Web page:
The Savita Inquest

Last week in Ireland, the official inquest into the death of Savita Halappanavar began with several days of testimony.

So far, nothing has altered the basic sequence of events as we know them. Savita arrived at Galway University Hospital in October 2012, 17 weeks pregnant, with ruptured membranes and a dilated cervix, clear signs that a miscarriage was beginning. As ob/gyn Dr. Jen Gunter has said, “Her presentation should not have posed a diagnostic dilemma, not even for an intern.” An open cervix leaves a woman at grave risk of chorioamnionitis, a serious infection. The standard treatment is immediate delivery, regardless of the fetus’ viability, and antibiotics.

Knowing her pregnancy was doomed, Savita asked for an abortion to get it over with. But the hospital staff refused, saying that Ireland was a “Catholic country” and that the law forbade them to act as long as there was a detectable fetal heartbeat. (The hospital obstetrician, Dr. Katherine Astbury, said that her only option was to “sit and wait“). Savita and her husband Praveen waited for several agonizing days. Finally the dead fetus was delivered, but it was too late. She had developed septicemia, an infection of the bloodstream, which led to multiple organ failure and death from sepsis.

A few appalling new details did emerge, like these remarkss from Dr. Astbury on cross-examination (reported on Twitter by Galway Independent editor Marie Madden):

So, at least according to Savita’s doctor, the Irish law forbids abortion unless there’s literally a 51% or greater chance that the woman will die without one, and since Savita had only – “only” – a 16% chance of death from sepsis, there was nothing they could do. It should go without saying that, by the time a woman is so sick that she has a more than 1-in-2 chance of dying, an abortion is probably going to be too late to do any good!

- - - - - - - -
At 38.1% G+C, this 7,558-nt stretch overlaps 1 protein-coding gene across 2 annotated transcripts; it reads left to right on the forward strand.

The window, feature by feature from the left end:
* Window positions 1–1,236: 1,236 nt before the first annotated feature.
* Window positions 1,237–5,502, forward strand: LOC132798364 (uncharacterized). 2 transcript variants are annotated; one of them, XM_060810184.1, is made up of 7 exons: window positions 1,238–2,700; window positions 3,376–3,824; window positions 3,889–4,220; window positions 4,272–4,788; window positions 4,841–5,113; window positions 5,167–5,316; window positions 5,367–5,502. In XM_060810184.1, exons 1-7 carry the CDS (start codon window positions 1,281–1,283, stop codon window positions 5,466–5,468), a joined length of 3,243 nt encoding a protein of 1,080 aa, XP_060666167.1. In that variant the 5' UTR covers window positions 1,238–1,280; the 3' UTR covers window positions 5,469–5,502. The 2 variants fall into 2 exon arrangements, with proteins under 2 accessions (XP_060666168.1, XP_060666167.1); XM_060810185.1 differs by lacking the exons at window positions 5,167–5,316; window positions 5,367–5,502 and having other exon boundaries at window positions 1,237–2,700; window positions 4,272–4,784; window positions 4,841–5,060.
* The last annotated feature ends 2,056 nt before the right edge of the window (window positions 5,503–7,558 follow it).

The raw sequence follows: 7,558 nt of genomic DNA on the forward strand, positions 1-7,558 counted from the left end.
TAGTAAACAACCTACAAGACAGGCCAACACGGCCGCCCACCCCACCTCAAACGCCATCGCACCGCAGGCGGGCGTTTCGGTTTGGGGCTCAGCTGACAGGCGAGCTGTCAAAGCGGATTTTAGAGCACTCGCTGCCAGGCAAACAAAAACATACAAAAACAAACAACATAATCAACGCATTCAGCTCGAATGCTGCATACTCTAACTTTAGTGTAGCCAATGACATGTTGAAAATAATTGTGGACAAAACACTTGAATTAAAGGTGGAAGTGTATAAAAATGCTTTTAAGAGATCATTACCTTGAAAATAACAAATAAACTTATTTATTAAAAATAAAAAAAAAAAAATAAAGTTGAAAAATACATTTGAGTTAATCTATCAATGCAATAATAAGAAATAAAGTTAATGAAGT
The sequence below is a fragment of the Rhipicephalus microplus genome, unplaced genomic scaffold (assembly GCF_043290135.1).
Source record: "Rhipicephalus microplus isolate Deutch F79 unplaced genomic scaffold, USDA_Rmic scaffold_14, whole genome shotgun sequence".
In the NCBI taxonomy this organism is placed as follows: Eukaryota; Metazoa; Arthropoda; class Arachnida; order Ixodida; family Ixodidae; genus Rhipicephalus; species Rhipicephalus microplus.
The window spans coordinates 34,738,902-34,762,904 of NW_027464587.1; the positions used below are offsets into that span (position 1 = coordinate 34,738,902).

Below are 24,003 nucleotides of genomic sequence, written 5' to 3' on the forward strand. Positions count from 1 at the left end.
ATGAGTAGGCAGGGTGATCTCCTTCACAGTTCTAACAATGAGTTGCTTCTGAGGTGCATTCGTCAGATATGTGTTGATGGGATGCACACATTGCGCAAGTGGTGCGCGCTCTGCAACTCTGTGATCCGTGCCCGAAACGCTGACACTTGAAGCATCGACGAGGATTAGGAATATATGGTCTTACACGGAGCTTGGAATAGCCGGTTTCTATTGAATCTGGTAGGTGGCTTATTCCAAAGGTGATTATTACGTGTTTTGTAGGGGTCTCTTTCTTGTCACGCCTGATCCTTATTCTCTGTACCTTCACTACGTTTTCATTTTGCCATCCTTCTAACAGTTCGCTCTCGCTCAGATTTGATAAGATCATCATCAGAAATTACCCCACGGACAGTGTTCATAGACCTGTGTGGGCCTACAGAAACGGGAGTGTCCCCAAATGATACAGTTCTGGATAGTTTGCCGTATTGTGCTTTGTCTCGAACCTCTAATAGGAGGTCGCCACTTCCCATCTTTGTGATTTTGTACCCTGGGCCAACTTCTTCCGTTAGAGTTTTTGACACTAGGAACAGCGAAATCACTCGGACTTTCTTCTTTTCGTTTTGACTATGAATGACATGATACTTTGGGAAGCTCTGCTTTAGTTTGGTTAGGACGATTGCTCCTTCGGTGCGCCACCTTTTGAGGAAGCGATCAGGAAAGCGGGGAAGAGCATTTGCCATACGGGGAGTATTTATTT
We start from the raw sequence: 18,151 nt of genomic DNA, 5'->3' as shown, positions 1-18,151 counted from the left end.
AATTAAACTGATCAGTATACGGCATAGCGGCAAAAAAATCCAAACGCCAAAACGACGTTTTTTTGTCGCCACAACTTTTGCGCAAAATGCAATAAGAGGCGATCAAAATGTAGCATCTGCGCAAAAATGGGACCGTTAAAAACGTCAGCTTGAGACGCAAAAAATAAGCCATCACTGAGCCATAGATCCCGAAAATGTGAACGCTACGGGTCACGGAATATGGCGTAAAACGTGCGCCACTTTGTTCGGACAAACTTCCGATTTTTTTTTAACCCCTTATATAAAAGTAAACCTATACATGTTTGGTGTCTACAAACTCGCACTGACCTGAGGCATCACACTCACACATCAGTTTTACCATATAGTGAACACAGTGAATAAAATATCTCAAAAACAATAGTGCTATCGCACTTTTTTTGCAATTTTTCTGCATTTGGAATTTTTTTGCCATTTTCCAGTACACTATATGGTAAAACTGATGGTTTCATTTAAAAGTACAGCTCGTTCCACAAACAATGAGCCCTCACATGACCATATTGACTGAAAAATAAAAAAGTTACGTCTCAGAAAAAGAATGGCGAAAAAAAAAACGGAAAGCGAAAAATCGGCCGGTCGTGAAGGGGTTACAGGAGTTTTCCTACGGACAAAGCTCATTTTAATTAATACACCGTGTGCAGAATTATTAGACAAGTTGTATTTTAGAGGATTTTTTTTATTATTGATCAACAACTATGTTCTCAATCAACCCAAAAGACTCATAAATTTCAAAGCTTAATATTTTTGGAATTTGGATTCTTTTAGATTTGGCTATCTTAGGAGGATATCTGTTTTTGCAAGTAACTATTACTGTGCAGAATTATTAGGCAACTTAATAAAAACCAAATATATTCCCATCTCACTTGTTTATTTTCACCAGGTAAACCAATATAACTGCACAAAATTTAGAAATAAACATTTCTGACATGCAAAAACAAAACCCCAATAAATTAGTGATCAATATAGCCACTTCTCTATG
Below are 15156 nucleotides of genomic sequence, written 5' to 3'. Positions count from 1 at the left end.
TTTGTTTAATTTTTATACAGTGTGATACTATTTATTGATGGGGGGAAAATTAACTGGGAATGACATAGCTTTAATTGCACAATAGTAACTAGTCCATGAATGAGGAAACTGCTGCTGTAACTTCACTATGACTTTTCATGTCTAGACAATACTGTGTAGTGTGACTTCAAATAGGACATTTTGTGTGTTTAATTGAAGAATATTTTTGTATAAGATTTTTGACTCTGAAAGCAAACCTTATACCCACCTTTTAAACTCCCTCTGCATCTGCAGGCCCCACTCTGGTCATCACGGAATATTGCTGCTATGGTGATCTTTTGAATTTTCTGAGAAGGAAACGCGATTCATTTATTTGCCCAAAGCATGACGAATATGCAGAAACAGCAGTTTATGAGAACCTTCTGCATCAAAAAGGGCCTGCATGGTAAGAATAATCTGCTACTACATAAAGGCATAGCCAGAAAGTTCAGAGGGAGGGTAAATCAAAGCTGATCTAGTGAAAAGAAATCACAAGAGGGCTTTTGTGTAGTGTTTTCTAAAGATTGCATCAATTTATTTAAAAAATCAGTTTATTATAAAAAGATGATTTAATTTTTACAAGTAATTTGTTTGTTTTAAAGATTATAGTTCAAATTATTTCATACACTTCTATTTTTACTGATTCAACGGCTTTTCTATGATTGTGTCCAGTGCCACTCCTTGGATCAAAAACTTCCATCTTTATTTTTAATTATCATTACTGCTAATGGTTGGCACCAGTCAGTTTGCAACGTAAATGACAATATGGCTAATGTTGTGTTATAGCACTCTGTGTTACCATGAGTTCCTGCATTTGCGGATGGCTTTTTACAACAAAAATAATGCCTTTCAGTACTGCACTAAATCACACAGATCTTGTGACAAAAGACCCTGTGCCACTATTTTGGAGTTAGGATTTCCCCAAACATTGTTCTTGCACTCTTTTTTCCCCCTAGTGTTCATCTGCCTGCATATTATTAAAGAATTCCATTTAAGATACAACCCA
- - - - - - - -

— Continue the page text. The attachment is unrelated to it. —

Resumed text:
Irish pro-life groups, like this one, have tried to distort the issue by arguing that the hospital’s only error was their failure to diagnose and treat sepsis in time. But this is an obvious falsehood: the most probable reason Savita got that infection was because the hospital refused her request for an abortion, leaving open a window of days during which she was vulnerable to infection as the miscarriage dragged on. Again to quote Dr. Gunter: “Standard of care is not to wait until a woman is sick enough to need a termination, the idea is to treat her, you know, before she gets sick enough.”

I suspect what’s going to happen is that the inquest will throw Savita’s doctors under the bus, taking the anti-choice line and blaming them for not being able to pull her back from the brink once the miscarriage had progressed to septicemia. In fact, the blame rightfully belongs to Irish law, which doesn’t clearly permit abortion in a case like this and therefore encourages the kind of uncertainty and delay that killed Savita.

This isn’t just a lesson for Ireland, but every country, “Catholic” or not, where the law bends to religious dogma: if abortion is allowed only in case of a clear and serious risk to life or health, it has the perverse effect of tying doctors’ hands until the woman is at death’s door. If the law isn’t reformed, the odds are that more women will die, and every one of those deaths will be as senseless and unnecessary as Savita’s was.

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